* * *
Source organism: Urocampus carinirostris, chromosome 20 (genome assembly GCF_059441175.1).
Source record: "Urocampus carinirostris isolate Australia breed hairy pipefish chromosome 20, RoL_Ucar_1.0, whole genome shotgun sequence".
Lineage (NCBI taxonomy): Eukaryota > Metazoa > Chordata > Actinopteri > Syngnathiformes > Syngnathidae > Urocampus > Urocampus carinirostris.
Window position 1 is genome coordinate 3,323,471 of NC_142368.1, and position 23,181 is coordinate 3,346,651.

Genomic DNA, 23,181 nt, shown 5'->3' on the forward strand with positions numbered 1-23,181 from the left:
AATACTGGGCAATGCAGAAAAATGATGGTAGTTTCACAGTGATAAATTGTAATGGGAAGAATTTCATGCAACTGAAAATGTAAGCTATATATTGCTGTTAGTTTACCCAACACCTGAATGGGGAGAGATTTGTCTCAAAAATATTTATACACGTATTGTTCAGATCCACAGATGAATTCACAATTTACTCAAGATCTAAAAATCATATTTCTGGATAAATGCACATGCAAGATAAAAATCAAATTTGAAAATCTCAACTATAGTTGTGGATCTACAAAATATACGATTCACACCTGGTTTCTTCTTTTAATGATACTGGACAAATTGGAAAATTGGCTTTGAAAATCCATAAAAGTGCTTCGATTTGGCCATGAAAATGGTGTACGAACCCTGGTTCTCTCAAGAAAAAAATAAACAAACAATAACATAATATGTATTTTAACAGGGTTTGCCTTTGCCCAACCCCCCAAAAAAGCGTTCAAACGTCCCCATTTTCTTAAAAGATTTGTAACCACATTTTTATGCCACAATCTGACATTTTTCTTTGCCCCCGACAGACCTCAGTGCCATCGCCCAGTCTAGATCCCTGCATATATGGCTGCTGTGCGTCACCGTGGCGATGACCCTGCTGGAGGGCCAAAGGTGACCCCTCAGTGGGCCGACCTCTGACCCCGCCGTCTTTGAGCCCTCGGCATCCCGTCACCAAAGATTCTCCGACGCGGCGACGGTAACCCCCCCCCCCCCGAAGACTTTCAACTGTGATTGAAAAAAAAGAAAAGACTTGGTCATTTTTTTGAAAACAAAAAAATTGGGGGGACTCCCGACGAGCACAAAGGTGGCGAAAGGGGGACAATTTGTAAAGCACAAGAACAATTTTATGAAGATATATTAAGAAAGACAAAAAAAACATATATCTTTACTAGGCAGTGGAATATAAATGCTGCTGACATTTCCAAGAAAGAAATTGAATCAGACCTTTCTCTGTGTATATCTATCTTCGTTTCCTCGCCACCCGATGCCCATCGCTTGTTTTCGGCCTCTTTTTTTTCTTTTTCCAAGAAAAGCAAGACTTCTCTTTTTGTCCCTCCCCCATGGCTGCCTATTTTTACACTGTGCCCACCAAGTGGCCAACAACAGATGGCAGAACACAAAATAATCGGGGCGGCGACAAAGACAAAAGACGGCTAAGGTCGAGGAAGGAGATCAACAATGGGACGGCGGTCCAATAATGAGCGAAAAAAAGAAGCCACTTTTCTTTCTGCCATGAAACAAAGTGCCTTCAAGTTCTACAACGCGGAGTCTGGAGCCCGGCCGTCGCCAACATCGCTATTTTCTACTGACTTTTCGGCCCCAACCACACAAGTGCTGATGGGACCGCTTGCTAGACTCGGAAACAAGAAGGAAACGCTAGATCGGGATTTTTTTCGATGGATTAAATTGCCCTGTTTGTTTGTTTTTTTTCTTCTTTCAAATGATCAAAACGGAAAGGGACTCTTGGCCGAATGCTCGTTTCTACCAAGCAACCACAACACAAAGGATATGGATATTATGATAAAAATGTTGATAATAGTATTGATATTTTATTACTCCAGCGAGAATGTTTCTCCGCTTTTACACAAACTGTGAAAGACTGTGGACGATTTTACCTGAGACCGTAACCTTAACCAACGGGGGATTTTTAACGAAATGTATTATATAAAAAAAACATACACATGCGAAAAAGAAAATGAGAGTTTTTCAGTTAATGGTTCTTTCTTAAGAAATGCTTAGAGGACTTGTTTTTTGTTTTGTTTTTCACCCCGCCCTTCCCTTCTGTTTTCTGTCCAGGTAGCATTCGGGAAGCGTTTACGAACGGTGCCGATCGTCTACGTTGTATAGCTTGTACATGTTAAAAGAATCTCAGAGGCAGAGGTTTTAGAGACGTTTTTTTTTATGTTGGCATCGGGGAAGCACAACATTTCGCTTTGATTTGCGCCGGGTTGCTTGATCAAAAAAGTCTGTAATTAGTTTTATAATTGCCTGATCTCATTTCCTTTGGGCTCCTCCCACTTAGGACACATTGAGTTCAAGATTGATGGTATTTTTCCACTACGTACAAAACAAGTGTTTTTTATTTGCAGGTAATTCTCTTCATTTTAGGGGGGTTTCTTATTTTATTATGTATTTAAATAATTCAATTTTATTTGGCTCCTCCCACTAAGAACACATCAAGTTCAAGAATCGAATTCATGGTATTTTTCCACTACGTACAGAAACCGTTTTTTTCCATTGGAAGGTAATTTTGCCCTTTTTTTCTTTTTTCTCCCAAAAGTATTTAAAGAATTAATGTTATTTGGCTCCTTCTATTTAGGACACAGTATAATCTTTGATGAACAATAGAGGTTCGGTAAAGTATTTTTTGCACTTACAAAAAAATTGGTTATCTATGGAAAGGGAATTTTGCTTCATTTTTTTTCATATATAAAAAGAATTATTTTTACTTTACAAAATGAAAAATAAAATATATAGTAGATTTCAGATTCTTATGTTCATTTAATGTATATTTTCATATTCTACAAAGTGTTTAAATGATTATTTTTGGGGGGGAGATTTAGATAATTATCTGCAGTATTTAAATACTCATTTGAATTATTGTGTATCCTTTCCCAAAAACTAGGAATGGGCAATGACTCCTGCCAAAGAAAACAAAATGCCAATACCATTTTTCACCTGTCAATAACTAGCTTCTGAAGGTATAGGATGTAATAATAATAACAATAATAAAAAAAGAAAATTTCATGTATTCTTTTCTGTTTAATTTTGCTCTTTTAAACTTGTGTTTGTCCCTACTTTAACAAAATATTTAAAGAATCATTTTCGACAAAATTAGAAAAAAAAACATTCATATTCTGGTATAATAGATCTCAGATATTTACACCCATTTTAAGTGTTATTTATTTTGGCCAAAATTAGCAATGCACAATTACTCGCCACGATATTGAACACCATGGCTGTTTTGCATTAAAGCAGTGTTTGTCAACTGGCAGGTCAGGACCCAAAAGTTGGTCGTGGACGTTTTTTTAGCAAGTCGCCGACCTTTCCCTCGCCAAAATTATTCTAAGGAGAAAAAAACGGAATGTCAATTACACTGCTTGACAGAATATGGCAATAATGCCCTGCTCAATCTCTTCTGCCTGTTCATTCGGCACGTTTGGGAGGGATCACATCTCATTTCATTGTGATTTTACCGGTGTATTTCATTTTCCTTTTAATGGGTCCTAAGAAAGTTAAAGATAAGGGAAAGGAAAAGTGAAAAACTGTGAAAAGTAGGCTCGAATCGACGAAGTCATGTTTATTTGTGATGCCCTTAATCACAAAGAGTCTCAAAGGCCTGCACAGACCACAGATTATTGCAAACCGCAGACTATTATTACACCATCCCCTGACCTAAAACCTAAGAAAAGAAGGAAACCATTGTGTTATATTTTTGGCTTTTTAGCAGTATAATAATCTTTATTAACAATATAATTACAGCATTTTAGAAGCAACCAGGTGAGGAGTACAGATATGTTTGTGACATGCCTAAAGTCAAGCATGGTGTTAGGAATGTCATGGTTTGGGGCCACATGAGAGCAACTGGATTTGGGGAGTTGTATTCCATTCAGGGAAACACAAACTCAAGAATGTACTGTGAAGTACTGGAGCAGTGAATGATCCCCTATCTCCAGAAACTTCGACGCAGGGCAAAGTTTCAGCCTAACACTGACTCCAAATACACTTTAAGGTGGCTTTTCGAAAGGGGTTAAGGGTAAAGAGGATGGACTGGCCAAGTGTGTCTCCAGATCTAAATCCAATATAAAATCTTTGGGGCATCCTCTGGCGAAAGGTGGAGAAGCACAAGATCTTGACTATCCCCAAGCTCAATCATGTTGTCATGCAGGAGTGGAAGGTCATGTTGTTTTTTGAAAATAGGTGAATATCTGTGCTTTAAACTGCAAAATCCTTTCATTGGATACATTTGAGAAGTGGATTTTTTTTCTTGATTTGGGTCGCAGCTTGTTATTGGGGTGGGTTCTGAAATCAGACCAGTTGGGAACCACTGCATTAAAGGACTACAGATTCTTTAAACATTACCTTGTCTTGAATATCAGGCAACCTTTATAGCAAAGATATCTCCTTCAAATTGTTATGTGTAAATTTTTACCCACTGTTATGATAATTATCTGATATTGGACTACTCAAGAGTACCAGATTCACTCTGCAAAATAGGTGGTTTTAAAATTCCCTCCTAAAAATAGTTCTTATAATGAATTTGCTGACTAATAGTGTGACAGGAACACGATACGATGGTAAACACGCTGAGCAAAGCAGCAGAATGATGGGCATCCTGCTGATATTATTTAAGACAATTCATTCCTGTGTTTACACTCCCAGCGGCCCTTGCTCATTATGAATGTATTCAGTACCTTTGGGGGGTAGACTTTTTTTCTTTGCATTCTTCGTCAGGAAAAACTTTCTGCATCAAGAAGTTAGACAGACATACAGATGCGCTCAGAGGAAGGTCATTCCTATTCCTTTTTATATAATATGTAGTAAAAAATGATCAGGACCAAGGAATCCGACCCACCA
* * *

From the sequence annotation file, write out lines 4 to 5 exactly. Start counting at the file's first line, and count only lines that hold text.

Window position 1 is genome coordinate 3,323,471 of NC_142368.1, and position 23,181 is coordinate 3,346,651.

Genomic DNA, 23,181 nt, shown 5'->3' on the forward strand with positions numbered 1-23,181 from the left: